Australian convicted of Christchurch mosque attack to be sentenced in August

A three-day court sitting will be held on August 24, after delays related to the coronavirus pandemic

Al Noor mosque Christchurch
 Brenton Tarrant pleaded guilty to 92 charges relating to New Zealand’s worst mass shooting in history, at two mosques in Christchurch Photograph: Kai Schwörer/Getty Images

The Australian man convicted of the 2019 Christchurch mosque shootings will be sentenced during an expected three-day court sitting beginning August 24.

New Zealand High Court Justice Cameron Mander announced the sentencing date, which had been delayed due to Covid-19, on Friday. The court will allow the use of videolink technology so overseas-based victims can view the proceedings and take part if they wish.

Brenton Tarrant, who confessed to the crimes in March, is expected to be sentenced to life in jail for 51 counts of murder, 40 counts of attempted murder and one count of terrorism.

Tarrant, 29, live-streamed his attack on Al-Noor Mosque and Linwood Islamic Centre, before being apprehended by police.

Each of the 51 people the white supremacist murdered were Muslim.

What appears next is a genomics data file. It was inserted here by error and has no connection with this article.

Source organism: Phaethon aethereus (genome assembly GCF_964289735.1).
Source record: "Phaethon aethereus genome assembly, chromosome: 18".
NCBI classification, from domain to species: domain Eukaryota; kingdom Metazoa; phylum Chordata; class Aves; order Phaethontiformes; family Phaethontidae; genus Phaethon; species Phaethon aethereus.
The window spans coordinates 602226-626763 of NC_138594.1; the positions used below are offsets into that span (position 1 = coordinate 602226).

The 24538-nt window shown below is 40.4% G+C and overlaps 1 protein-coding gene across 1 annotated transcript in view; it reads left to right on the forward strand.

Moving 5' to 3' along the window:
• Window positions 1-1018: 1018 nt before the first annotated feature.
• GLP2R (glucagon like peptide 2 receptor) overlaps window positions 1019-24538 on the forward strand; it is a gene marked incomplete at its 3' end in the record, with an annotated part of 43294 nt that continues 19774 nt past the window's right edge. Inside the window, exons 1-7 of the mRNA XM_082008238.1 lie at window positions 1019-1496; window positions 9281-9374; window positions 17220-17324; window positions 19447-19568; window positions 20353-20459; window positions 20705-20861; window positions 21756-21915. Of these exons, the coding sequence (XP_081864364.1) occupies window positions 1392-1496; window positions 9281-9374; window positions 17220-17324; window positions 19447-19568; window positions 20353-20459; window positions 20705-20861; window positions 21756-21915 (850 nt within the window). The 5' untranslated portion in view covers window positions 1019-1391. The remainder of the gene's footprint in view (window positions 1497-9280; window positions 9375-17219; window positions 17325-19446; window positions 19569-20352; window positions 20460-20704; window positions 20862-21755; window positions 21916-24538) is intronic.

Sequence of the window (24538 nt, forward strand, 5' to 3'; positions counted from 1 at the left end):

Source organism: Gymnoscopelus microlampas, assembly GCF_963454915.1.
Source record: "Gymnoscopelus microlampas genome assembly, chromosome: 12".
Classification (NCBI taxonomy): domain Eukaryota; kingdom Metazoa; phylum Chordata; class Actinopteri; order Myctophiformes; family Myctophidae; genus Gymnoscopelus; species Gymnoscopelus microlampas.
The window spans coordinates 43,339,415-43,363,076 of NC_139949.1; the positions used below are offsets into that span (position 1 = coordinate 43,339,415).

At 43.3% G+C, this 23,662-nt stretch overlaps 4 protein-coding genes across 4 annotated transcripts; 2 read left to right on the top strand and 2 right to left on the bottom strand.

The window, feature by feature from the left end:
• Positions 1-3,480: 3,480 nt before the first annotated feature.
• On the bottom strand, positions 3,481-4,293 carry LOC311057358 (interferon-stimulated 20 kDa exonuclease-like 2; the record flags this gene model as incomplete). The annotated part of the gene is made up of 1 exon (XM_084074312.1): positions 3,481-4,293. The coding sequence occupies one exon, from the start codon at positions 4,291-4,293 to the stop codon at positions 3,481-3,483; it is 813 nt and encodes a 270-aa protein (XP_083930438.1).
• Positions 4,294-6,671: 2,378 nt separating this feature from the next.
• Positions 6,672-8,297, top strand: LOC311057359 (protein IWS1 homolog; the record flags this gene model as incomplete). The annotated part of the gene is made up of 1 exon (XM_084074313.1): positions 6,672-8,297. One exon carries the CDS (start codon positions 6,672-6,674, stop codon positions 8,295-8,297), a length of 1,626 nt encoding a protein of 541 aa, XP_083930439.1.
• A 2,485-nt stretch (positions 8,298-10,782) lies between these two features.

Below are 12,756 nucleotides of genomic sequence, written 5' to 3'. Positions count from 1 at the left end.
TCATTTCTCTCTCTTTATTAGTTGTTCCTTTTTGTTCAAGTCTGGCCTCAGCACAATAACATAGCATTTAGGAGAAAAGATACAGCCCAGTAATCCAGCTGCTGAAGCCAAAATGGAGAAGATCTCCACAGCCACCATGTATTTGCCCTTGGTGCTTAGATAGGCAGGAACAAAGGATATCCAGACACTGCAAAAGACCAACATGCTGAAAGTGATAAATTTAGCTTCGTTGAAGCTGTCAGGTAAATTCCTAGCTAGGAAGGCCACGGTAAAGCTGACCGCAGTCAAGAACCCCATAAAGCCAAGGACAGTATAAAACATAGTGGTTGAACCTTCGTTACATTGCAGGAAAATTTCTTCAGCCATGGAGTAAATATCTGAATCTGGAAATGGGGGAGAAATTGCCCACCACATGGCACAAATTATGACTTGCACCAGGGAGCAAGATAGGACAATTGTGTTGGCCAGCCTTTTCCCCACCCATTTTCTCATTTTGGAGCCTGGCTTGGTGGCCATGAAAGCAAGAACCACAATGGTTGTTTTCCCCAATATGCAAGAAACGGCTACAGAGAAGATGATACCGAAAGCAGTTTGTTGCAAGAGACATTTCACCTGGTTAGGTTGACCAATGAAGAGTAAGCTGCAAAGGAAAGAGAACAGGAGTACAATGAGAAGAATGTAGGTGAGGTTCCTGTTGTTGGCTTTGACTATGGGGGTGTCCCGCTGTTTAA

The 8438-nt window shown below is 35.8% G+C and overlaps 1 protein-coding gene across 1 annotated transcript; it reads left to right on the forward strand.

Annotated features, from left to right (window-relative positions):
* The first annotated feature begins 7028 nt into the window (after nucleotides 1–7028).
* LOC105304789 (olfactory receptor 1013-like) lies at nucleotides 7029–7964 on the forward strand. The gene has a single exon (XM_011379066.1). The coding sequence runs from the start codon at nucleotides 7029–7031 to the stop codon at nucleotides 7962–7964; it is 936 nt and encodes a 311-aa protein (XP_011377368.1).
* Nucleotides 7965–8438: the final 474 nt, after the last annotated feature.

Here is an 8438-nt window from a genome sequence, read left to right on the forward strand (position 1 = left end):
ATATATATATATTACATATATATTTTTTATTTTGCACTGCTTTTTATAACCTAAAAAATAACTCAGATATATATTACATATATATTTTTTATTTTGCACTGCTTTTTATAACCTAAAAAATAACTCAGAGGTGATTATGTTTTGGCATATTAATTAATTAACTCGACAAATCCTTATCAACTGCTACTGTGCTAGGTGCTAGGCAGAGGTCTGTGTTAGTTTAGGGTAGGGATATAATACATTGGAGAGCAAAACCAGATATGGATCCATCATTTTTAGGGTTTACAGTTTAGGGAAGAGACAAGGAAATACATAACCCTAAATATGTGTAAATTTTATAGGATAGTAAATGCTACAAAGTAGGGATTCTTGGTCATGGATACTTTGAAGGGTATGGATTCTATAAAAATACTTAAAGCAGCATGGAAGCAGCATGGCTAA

Since Tarrant’s shock plea reversal, the High Court has been exploring ways of allowing as many victims and family members, many of whom are based overseas, to participate in the sentencing.

Justice Mander said the court had been in contact with NZ government departments, given the current border closure and 14-day mandatory isolation for international arrivals.

Australian officials were also contacted, given the strong contingent living there, and given the possibility of a trans-Tasman travel bubble.

Justice Mander said he balanced the setting of the date for sentencing next month, which would preclude the participation of overseas-based victims and families, against the strong desire for closure from local community members.

“The added trauma to victims from having to cope with the justice process is a particular concern for the court,” he said in a court minute.

“Waiting for changes to the border controls will likely result in a very extended period of delay.

“I am also aware that many of the victims have found the elongated court process to be exhausting and frustrating.

“They wish sentencing to happen as soon as realistically possible.

“Finality and closure is considered by some as the best means of bringing relief to the Muslim community.”

Justice Mander said people based overseas will be able to present victim impact statements using videoconferencing technology or simply watch the proceedings over a live streaming link.

Kiwi citizens or regular residents will be able to travel to New Zealand, but will not be able to circumvent the 14-day isolation requirement.

Justice Mander said the court estimated the sentencing would take three days “but the hearing will take as long as is necessary”.


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